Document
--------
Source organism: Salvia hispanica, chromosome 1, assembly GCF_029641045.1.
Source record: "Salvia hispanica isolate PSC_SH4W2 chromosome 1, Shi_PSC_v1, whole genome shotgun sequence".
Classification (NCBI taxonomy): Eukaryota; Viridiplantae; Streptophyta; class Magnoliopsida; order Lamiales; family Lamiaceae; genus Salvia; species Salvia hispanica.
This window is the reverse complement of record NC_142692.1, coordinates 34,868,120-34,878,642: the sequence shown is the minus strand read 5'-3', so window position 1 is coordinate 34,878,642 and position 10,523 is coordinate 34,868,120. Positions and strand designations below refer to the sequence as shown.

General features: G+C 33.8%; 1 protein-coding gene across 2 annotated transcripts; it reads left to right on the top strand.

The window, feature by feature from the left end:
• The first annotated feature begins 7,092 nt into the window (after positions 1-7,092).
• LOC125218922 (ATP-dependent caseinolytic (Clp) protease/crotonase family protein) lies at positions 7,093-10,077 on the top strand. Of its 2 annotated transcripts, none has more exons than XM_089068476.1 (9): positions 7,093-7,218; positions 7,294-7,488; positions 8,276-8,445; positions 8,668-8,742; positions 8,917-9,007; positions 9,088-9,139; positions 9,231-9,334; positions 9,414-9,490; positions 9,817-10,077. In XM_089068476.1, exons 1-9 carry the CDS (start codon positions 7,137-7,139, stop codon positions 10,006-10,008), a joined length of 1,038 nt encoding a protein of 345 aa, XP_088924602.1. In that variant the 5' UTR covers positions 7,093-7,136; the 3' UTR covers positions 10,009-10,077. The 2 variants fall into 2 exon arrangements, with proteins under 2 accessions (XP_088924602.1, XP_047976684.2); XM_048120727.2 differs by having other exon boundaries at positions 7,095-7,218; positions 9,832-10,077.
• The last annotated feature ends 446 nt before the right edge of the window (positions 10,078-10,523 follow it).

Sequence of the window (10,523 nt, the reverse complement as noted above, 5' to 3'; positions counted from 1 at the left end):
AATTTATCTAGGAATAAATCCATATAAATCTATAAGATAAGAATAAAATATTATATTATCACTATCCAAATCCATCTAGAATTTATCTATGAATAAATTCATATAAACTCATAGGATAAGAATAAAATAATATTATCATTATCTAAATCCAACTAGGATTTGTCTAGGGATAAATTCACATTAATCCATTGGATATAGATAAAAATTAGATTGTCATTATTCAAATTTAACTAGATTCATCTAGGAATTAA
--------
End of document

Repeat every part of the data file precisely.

Source organism: Salvia hispanica, chromosome 1, assembly GCF_029641045.1.
Source record: "Salvia hispanica isolate PSC_SH4W2 chromosome 1, Shi_PSC_v1, whole genome shotgun sequence".
Classification (NCBI taxonomy): Eukaryota; Viridiplantae; Streptophyta; class Magnoliopsida; order Lamiales; family Lamiaceae; genus Salvia; species Salvia hispanica.
This window is the reverse complement of record NC_142692.1, coordinates 34,868,120-34,878,642: the sequence shown is the minus strand read 5'-3', so window position 1 is coordinate 34,878,642 and position 10,523 is coordinate 34,868,120. Positions and strand designations below refer to the sequence as shown.

General features: G+C 33.8%; 1 protein-coding gene across 2 annotated transcripts; it reads left to right on the top strand.

The window, feature by feature from the left end:
• The first annotated feature begins 7,092 nt into the window (after positions 1-7,092).
• LOC125218922 (ATP-dependent caseinolytic (Clp) protease/crotonase family protein) lies at positions 7,093-10,077 on the top strand. Of its 2 annotated transcripts, none has more exons than XM_089068476.1 (9): positions 7,093-7,218; positions 7,294-7,488; positions 8,276-8,445; positions 8,668-8,742; positions 8,917-9,007; positions 9,088-9,139; positions 9,231-9,334; positions 9,414-9,490; positions 9,817-10,077. In XM_089068476.1, exons 1-9 carry the CDS (start codon positions 7,137-7,139, stop codon positions 10,006-10,008), a joined length of 1,038 nt encoding a protein of 345 aa, XP_088924602.1. In that variant the 5' UTR covers positions 7,093-7,136; the 3' UTR covers positions 10,009-10,077. The 2 variants fall into 2 exon arrangements, with proteins under 2 accessions (XP_088924602.1, XP_047976684.2); XM_048120727.2 differs by having other exon boundaries at positions 7,095-7,218; positions 9,832-10,077.
• The last annotated feature ends 446 nt before the right edge of the window (positions 10,078-10,523 follow it).

Sequence of the window (10,523 nt, the reverse complement as noted above, 5' to 3'; positions counted from 1 at the left end):
AATTTATCTAGGAATAAATCCATATAAATCTATAAGATAAGAATAAAATATTATATTATCACTATCCAAATCCATCTAGAATTTATCTATGAATAAATTCATATAAACTCATAGGATAAGAATAAAATAATATTATCATTATCTAAATCCAACTAGGATTTGTCTAGGGATAAATTCACATTAATCCATTGGATATAGATAAAAATTAGATTGTCATTATTCAAATTTAACTAGATTCATCTAGGAATTAA